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Wednesday, 21 November, 2001, 11:57 GMT
Life on Mars claims disputed
Martian meteorite: PA
ALH 84001: The Martian meteorite at the centre of the controversy
By BBC News Online science editor Dr David Whitehouse

Fresh doubts have been cast on claims that fossils of primitive life have been found in a meteorite from Mars.

An international team of scientists says that small magnetic grains found in the Martian rock are not similar enough to those formed by terrestrial bacteria to be evidence of life.

Mars grain: PNAS
The grains in the Mars rock claimed to be identical to a terrestrial ones
"We argue that existing evidence is inadequate to support the inference of former life on Mars," they say in the Proceedings of the National Academy of Sciences (PNAS).

But advocates of the life on Mars theory say that the critics suppose that terrestrial and Martian bacteria were identical. Martian bacteria could have come in types unknown on Earth today, they argue.


The new doubts come from researchers led by Peter Buseck of Arizona State University, US. This team says that earlier findings of signs of past life in a Mars rock were based on flawed reasoning and problematic measurements, particularly those performed with a transmission electron microscope (Tem).

Martian meteorite: PNAS
The new analysis of the shapes of the magnetite grains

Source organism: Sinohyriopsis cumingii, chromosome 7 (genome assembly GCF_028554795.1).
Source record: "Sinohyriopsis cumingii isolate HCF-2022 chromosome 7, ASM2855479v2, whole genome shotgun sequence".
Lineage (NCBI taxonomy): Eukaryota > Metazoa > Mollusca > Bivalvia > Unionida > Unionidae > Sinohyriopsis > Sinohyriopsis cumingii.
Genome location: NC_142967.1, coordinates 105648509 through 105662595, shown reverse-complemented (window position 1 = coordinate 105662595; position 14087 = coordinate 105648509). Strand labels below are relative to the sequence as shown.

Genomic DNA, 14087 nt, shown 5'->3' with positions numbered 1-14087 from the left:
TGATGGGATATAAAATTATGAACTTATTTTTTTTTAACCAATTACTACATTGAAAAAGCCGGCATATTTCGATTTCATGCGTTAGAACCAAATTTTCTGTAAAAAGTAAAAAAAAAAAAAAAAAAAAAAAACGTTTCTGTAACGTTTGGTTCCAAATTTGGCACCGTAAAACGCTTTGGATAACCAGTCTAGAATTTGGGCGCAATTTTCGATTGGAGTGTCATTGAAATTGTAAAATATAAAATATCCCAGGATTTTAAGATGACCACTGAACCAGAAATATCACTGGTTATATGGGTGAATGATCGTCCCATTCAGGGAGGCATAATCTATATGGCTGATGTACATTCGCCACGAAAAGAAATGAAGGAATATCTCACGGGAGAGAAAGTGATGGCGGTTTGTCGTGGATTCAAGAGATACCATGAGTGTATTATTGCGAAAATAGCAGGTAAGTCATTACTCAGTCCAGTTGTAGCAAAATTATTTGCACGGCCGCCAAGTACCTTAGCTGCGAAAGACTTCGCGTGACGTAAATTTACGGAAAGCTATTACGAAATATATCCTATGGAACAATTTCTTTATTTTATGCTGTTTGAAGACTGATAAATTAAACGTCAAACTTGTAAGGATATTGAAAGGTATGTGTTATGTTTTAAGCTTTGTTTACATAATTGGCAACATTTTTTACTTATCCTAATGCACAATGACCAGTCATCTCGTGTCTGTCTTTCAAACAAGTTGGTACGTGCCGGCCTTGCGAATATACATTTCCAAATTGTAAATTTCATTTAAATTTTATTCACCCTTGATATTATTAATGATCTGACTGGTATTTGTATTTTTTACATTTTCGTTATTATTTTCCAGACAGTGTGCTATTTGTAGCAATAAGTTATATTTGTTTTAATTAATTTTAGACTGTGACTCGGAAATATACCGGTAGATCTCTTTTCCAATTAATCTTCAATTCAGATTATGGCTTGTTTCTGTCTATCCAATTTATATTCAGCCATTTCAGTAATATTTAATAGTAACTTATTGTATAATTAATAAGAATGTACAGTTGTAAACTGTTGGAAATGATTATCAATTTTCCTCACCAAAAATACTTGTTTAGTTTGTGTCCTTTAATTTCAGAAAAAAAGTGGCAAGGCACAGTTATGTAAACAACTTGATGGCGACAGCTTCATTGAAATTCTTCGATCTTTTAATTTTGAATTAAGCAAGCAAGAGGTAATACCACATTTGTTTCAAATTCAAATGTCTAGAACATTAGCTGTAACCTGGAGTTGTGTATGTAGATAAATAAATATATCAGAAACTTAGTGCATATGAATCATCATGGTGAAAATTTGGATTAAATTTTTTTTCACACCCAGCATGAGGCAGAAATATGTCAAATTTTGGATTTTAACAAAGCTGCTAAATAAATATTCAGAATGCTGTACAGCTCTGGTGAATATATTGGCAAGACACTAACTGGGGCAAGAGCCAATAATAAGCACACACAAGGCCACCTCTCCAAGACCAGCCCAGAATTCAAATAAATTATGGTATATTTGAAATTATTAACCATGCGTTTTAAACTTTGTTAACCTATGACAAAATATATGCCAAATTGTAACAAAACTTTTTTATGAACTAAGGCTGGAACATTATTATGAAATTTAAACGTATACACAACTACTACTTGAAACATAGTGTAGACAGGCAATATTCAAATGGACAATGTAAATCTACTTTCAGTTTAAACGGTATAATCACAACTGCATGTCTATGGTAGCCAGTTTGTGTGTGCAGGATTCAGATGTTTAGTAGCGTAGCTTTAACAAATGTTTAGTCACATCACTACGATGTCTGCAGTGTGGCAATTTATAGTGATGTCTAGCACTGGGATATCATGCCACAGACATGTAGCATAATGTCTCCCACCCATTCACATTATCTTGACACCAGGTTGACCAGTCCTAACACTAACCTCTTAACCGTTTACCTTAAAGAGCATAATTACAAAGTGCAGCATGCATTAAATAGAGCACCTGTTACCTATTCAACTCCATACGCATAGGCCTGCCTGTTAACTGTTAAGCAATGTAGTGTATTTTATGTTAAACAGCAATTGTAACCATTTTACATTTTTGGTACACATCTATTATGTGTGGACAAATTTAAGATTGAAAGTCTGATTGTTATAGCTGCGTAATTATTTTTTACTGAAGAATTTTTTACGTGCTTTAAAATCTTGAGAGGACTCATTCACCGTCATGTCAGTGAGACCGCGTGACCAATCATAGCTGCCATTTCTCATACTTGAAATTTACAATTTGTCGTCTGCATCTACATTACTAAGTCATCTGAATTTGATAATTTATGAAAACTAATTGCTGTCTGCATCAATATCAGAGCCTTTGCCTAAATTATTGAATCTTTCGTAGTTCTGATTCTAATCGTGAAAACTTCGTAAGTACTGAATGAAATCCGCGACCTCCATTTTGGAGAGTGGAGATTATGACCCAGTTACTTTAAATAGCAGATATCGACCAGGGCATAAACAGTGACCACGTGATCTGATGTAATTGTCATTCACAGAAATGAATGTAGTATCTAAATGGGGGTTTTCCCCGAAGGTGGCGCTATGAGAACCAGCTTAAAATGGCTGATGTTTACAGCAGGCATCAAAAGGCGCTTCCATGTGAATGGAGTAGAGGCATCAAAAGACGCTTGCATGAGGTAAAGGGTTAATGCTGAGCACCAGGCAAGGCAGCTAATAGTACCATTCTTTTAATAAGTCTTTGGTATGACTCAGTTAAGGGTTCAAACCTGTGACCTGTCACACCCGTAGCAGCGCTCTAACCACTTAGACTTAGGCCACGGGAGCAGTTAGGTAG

Tem images of thin sections of a rock from Mars revealed lines of bright objects assumed to be magnetite crystals, which are also found in terrestrial bacteria.

The international team says the research which claimed that some of the magnetite grains in a Mars rock were indistinguishable from Earth bacteria could not differentiate between faces, rough surfaces, or rounded edges unrelated to internal symmetry.

In addition, when the researchers compared the crystals from the meteorite with crystals from three bacterial strains from Earth, none matched.

Scientific stand-off

"Although the similarities are intriguing, we believe that they do not provide evidence that the crystals are 'Martian magnetofossils' or that they constitute evidence of the oldest life yet found," says the research team.

But the advocates of the life on Mars theory say that although they have claimed that magnetite grains in the meteorite are indistinguishable from those produced by terrestrial bacteria, it need not be the case that the simple lifeforms on Mars would have produced, in all cases, magnetite grains similar to those produced by microbes on Earth today.

In a sense the stand-off continues. One researcher told BBC News Online: "Perhaps the only way to sort it out would be to bring rocks directly back from Mars."

See also:

14 Dec 00 | Sci/Tech
Findings hint at life on Mars
10 Mar 99 | Sci/Tech
Magnet theory to life on Mars
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